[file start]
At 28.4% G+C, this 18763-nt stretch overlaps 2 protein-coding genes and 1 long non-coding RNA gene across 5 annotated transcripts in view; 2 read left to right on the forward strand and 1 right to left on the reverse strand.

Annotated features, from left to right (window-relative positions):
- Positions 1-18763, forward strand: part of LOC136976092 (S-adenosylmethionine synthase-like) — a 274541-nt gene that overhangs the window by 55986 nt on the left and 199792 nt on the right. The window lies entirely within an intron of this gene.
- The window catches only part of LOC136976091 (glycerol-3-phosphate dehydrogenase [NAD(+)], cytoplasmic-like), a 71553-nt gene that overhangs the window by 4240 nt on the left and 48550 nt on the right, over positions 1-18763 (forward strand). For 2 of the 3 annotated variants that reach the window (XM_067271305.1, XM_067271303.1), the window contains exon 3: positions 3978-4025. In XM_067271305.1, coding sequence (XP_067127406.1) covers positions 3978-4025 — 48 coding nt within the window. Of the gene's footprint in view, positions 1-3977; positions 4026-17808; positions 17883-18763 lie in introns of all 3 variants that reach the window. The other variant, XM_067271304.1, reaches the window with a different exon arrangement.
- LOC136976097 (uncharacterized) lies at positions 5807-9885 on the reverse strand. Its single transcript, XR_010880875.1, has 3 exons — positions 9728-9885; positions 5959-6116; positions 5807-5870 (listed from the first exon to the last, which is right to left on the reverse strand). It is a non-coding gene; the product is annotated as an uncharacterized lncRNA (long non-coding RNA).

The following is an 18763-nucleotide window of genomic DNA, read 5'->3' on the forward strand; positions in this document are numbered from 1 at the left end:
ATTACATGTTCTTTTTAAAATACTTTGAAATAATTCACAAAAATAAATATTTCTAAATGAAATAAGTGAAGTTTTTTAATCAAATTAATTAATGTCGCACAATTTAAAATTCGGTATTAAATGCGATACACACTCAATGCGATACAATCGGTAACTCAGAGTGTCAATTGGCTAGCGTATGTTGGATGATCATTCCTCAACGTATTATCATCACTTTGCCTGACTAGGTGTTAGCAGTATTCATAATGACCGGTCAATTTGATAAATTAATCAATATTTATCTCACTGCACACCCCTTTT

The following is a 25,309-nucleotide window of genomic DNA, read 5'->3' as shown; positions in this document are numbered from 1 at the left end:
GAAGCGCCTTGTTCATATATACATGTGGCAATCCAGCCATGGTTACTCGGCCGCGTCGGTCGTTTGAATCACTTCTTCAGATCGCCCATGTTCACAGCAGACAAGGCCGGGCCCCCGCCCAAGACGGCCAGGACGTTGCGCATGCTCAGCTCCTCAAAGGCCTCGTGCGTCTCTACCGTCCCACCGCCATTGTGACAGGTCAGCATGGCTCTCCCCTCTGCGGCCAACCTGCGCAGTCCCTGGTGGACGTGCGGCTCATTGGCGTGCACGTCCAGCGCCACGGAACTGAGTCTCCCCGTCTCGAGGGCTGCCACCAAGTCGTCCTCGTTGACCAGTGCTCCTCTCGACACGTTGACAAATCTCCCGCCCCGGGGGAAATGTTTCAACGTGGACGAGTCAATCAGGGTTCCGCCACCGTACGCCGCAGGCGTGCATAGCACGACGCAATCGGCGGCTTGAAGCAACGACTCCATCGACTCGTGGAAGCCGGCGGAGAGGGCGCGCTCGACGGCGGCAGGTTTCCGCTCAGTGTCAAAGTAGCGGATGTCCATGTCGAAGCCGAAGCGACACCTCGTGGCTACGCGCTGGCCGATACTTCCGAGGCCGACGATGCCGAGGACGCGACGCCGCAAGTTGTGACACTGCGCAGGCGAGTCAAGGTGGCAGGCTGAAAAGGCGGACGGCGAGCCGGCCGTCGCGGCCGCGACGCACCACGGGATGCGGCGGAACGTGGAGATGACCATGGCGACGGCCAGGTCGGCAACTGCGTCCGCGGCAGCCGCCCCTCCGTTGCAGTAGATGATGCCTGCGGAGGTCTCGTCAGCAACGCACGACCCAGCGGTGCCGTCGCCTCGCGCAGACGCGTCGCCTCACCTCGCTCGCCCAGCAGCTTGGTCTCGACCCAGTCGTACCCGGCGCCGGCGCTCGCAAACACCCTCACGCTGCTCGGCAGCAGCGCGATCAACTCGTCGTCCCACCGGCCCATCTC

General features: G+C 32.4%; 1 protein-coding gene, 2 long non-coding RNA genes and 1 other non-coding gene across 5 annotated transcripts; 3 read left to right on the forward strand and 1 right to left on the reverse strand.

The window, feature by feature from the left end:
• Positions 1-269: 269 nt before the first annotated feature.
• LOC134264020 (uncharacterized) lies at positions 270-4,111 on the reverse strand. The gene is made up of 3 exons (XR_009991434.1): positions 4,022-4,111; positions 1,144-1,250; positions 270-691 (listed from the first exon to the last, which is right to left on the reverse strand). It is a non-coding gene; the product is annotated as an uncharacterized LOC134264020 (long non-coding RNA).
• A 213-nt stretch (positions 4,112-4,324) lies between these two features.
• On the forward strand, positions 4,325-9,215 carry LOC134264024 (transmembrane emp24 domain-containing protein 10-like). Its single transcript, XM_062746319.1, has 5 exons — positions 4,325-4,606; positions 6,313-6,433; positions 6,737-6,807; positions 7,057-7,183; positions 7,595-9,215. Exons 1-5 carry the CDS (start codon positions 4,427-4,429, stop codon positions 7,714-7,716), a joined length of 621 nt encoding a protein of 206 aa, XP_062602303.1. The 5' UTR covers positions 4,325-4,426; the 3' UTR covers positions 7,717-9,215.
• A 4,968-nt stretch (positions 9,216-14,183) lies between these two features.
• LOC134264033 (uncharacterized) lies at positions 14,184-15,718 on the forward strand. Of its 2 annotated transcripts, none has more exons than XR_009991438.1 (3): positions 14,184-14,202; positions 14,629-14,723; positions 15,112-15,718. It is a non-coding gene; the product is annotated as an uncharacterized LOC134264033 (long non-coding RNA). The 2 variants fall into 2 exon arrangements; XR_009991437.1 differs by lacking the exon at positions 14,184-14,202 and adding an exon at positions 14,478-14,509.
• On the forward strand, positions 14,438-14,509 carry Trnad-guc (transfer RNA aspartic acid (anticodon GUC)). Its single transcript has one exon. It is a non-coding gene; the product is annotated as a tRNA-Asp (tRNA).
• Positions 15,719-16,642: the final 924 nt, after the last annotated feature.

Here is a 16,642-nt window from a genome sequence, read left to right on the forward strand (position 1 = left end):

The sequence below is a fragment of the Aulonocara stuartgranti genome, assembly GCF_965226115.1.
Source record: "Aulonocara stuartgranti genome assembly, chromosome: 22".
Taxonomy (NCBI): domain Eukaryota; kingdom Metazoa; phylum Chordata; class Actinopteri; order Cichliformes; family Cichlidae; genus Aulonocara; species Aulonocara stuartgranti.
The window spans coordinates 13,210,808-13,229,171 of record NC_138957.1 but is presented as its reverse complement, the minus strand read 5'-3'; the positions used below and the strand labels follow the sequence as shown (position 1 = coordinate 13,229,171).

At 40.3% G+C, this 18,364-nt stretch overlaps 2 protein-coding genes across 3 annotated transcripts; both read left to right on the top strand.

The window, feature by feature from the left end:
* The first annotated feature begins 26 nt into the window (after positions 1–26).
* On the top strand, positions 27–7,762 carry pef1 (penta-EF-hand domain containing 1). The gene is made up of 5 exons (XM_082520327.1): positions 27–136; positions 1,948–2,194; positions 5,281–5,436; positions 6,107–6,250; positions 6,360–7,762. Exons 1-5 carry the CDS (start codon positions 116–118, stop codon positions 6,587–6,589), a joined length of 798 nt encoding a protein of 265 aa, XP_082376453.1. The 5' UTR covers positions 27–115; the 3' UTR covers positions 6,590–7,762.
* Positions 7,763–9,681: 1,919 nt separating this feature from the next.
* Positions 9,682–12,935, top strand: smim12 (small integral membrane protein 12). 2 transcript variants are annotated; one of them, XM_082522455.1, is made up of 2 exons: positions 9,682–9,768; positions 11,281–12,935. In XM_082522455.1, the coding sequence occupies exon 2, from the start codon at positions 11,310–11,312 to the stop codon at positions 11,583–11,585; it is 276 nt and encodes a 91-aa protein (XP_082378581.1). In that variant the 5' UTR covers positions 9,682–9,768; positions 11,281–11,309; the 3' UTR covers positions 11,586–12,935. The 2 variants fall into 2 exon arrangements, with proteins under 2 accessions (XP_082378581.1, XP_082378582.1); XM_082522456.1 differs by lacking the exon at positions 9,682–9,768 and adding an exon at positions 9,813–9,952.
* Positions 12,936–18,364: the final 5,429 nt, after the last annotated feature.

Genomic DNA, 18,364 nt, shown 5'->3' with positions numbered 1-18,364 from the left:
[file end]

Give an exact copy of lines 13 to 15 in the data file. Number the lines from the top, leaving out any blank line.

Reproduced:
• LOC134264020 (uncharacterized) lies at positions 270-4,111 on the reverse strand. The gene is made up of 3 exons (XR_009991434.1): positions 4,022-4,111; positions 1,144-1,250; positions 270-691 (listed from the first exon to the last, which is right to left on the reverse strand). It is a non-coding gene; the product is annotated as an uncharacterized LOC134264020 (long non-coding RNA).
• A 213-nt stretch (positions 4,112-4,324) lies between these two features.
• On the forward strand, positions 4,325-9,215 carry LOC134264024 (transmembrane emp24 domain-containing protein 10-like). Its single transcript, XM_062746319.1, has 5 exons — positions 4,325-4,606; positions 6,313-6,433; positions 6,737-6,807; positions 7,057-7,183; positions 7,595-9,215. Exons 1-5 carry the CDS (start codon positions 4,427-4,429, stop codon positions 7,714-7,716), a joined length of 621 nt encoding a protein of 206 aa, XP_062602303.1. The 5' UTR covers positions 4,325-4,426; the 3' UTR covers positions 7,717-9,215.